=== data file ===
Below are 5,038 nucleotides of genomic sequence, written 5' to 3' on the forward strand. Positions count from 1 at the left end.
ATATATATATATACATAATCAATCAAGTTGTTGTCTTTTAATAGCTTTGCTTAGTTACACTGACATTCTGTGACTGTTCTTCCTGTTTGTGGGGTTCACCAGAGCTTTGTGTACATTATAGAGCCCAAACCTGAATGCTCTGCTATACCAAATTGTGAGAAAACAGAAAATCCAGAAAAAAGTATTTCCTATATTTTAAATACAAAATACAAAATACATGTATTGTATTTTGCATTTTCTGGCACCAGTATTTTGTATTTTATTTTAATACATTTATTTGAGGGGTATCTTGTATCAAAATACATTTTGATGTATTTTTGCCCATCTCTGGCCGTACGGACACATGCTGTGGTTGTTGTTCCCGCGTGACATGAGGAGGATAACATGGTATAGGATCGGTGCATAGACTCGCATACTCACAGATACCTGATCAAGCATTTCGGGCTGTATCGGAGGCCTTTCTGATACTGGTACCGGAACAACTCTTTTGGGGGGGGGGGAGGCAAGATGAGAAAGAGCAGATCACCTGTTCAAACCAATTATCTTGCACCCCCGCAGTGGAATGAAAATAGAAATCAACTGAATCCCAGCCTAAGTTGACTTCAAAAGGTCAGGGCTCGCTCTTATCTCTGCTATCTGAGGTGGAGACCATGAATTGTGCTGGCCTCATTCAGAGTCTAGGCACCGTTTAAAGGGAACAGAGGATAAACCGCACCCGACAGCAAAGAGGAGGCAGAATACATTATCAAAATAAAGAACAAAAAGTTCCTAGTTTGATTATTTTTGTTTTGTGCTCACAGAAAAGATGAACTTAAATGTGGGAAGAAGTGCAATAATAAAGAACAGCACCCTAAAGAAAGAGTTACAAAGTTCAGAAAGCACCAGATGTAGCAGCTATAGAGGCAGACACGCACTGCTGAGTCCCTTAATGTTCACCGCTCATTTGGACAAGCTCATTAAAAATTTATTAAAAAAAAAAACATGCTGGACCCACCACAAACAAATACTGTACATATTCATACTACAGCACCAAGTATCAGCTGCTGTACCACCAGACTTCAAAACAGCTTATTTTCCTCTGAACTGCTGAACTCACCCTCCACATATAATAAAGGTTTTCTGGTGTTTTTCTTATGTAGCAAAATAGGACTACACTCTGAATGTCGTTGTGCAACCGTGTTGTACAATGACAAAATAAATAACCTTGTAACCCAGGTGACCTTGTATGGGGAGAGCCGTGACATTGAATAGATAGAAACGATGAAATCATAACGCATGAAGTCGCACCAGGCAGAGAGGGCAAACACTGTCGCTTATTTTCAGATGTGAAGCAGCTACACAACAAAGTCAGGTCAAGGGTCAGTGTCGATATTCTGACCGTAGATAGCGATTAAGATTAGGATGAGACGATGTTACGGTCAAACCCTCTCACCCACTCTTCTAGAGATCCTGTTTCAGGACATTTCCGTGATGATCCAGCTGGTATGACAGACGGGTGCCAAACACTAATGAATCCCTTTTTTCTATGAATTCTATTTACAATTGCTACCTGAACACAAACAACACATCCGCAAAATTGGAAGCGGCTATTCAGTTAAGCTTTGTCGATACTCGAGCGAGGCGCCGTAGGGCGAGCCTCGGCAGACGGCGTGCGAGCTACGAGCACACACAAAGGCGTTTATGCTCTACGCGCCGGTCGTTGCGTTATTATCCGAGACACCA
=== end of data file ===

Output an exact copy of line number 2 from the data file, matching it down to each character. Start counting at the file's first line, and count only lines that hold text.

ATATATATATATACATAATCAATCAAGTTGTTGTCTTTTAATAGCTTTGCTTAGTTACACTGACATTCTGTGACTGTTCTTCCTGTTTGTGGGGTTCACCAGAGCTTTGTGTACATTATAGAGCCCAAACCTGAATGCTCTGCTATACCAAATTGTGAGAAAACAGAAAATCCAGAAAAAAGTATTTCCTATATTTTAAATACAAAATACAAAATACATGTATTGTATTTTGCATTTTCTGGCACCAGTATTTTGTATTTTATTTTAATACATTTATTTGAGGGGTATCTTGTATCAAAATACATTTTGATGTATTTTTGCCCATCTCTGGCCGTACGGACACATGCTGTGGTTGTTGTTCCCGCGTGACATGAGGAGGATAACATGGTATAGGATCGGTGCATAGACTCGCATACTCACAGATACCTGATCAAGCATTTCGGGCTGTATCGGAGGCCTTTCTGATACTGGTACCGGAACAACTCTTTTGGGGGGGGGGGAGGCAAGATGAGAAAGAGCAGATCACCTGTTCAAACCAATTATCTTGCACCCCCGCAGTGGAATGAAAATAGAAATCAACTGAATCCCAGCCTAAGTTGACTTCAAAAGGTCAGGGCTCGCTCTTATCTCTGCTATCTGAGGTGGAGACCATGAATTGTGCTGGCCTCATTCAGAGTCTAGGCACCGTTTAAAGGGAACAGAGGATAAACCGCACCCGACAGCAAAGAGGAGGCAGAATACATTATCAAAATAAAGAACAAAAAGTTCCTAGTTTGATTATTTTTGTTTTGTGCTCACAGAAAAGATGAACTTAAATGTGGGAAGAAGTGCAATAATAAAGAACAGCACCCTAAAGAAAGAGTTACAAAGTTCAGAAAGCACCAGATGTAGCAGCTATAGAGGCAGACACGCACTGCTGAGTCCCTTAATGTTCACCGCTCATTTGGACAAGCTCATTAAAAATTTATTAAAAAAAAAAACATGCTGGACCCACCACAAACAAATACTGTACATATTCATACTACAGCACCAAGTATCAGCTGCTGTACCACCAGACTTCAAAACAGCTTATTTTCCTCTGAACTGCTGAACTCACCCTCCACATATAATAAAGGTTTTCTGGTGTTTTTCTTATGTAGCAAAATAGGACTACACTCTGAATGTCGTTGTGCAACCGTGTTGTACAATGACAAAATAAATAACCTTGTAACCCAGGTGACCTTGTATGGGGAGAGCCGTGACATTGAATAGATAGAAACGATGAAATCATAACGCATGAAGTCGCACCAGGCAGAGAGGGCAAACACTGTCGCTTATTTTCAGATGTGAAGCAGCTACACAACAAAGTCAGGTCAAGGGTCAGTGTCGATATTCTGACCGTAGATAGCGATTAAGATTAGGATGAGACGATGTTACGGTCAAACCCTCTCACCCACTCTTCTAGAGATCCTGTTTCAGGACATTTCCGTGATGATCCAGCTGGTATGACAGACGGGTGCCAAACACTAATGAATCCCTTTTTTCTATGAATTCTATTTACAATTGCTACCTGAACACAAACAACACATCCGCAAAATTGGAAGCGGCTATTCAGTTAAGCTTTGTCGATACTCGAGCGAGGCGCCGTAGGGCGAGCCTCGGCAGACGGCGTGCGAGCTACGAGCACACACAAAGGCGTTTATGCTCTACGCGCCGGTCGTTGCGTTATTATCCGAGACACCA